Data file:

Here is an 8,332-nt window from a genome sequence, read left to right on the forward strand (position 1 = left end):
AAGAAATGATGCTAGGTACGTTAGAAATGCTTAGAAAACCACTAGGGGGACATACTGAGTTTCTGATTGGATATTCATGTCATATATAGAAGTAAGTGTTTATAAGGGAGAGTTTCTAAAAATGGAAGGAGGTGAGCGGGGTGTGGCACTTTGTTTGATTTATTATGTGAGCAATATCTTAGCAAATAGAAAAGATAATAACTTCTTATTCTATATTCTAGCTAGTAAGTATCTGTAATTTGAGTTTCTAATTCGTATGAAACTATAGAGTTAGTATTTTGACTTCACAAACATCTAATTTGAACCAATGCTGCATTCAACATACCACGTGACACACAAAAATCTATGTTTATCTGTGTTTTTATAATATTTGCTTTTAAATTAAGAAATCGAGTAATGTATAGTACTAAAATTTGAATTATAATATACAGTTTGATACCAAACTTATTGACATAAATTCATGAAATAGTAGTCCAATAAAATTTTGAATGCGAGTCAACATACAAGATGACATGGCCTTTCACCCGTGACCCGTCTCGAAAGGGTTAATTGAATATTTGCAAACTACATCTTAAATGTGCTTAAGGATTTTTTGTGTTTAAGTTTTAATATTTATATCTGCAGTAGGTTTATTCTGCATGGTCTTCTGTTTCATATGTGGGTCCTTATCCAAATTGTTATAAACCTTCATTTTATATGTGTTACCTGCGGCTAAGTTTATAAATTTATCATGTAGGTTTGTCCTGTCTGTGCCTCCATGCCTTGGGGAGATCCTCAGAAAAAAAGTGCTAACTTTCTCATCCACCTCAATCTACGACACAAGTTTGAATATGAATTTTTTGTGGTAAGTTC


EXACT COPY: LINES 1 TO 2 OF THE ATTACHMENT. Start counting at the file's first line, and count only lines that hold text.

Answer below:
Here is an 8,332-nt window from a genome sequence, read left to right on the forward strand (position 1 = left end):
AAGAAATGATGCTAGGTACGTTAGAAATGCTTAGAAAACCACTAGGGGGACATACTGAGTTTCTGATTGGATATTCATGTCATATATAGAAGTAAGTGTTTATAAGGGAGAGTTTCTAAAAATGGAAGGAGGTGAGCGGGGTGTGGCACTTTGTTTGATTTATTATGTGAGCAATATCTTAGCAAATAGAAAAGATAATAACTTCTTATTCTATATTCTAGCTAGTAAGTATCTGTAATTTGAGTTTCTAATTCGTATGAAACTATAGAGTTAGTATTTTGACTTCACAAACATCTAATTTGAACCAATGCTGCATTCAACATACCACGTGACACACAAAAATCTATGTTTATCTGTGTTTTTATAATATTTGCTTTTAAATTAAGAAATCGAGTAATGTATAGTACTAAAATTTGAATTATAATATACAGTTTGATACCAAACTTATTGACATAAATTCATGAAATAGTAGTCCAATAAAATTTTGAATGCGAGTCAACATACAAGATGACATGGCCTTTCACCCGTGACCCGTCTCGAAAGGGTTAATTGAATATTTGCAAACTACATCTTAAATGTGCTTAAGGATTTTTTGTGTTTAAGTTTTAATATTTATATCTGCAGTAGGTTTATTCTGCATGGTCTTCTGTTTCATATGTGGGTCCTTATCCAAATTGTTATAAACCTTCATTTTATATGTGTTACCTGCGGCTAAGTTTATAAATTTATCATGTAGGTTTGTCCTGTCTGTGCCTCCATGCCTTGGGGAGATCCTCAGAAAAAAAGTGCTAACTTTCTCATCCACCTCAATCTACGACACAAGTTTGAATATGAATTTTTTGTGGTAAGTTC